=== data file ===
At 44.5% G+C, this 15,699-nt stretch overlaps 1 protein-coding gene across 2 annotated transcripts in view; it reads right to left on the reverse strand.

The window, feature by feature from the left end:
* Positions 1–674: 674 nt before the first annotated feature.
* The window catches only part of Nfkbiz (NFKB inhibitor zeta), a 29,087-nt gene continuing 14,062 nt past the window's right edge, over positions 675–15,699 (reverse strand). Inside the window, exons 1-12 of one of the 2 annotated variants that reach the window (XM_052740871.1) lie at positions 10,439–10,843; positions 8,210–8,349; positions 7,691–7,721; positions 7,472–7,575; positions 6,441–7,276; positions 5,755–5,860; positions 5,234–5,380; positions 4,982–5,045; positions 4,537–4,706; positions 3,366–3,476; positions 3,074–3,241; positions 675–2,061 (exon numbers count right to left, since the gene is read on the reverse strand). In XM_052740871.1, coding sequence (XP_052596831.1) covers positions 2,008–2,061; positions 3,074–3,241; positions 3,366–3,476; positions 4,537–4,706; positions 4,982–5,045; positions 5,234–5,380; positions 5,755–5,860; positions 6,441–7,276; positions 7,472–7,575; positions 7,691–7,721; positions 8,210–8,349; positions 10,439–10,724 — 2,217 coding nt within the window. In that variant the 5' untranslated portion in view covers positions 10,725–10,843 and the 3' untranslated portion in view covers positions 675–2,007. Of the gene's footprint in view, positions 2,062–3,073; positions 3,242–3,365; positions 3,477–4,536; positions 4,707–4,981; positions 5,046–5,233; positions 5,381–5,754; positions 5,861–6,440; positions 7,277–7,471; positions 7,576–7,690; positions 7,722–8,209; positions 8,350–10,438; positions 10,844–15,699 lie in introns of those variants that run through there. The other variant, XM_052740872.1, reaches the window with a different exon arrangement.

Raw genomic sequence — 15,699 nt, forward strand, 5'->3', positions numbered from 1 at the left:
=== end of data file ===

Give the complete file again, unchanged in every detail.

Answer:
At 44.5% G+C, this 15,699-nt stretch overlaps 1 protein-coding gene across 2 annotated transcripts in view; it reads right to left on the reverse strand.

The window, feature by feature from the left end:
* Positions 1–674: 674 nt before the first annotated feature.
* The window catches only part of Nfkbiz (NFKB inhibitor zeta), a 29,087-nt gene continuing 14,062 nt past the window's right edge, over positions 675–15,699 (reverse strand). Inside the window, exons 1-12 of one of the 2 annotated variants that reach the window (XM_052740871.1) lie at positions 10,439–10,843; positions 8,210–8,349; positions 7,691–7,721; positions 7,472–7,575; positions 6,441–7,276; positions 5,755–5,860; positions 5,234–5,380; positions 4,982–5,045; positions 4,537–4,706; positions 3,366–3,476; positions 3,074–3,241; positions 675–2,061 (exon numbers count right to left, since the gene is read on the reverse strand). In XM_052740871.1, coding sequence (XP_052596831.1) covers positions 2,008–2,061; positions 3,074–3,241; positions 3,366–3,476; positions 4,537–4,706; positions 4,982–5,045; positions 5,234–5,380; positions 5,755–5,860; positions 6,441–7,276; positions 7,472–7,575; positions 7,691–7,721; positions 8,210–8,349; positions 10,439–10,724 — 2,217 coding nt within the window. In that variant the 5' untranslated portion in view covers positions 10,725–10,843 and the 3' untranslated portion in view covers positions 675–2,007. Of the gene's footprint in view, positions 2,062–3,073; positions 3,242–3,365; positions 3,477–4,536; positions 4,707–4,981; positions 5,046–5,233; positions 5,381–5,754; positions 5,861–6,440; positions 7,277–7,471; positions 7,576–7,690; positions 7,722–8,209; positions 8,350–10,438; positions 10,844–15,699 lie in introns of those variants that run through there. The other variant, XM_052740872.1, reaches the window with a different exon arrangement.

Raw genomic sequence — 15,699 nt, forward strand, 5'->3', positions numbered from 1 at the left: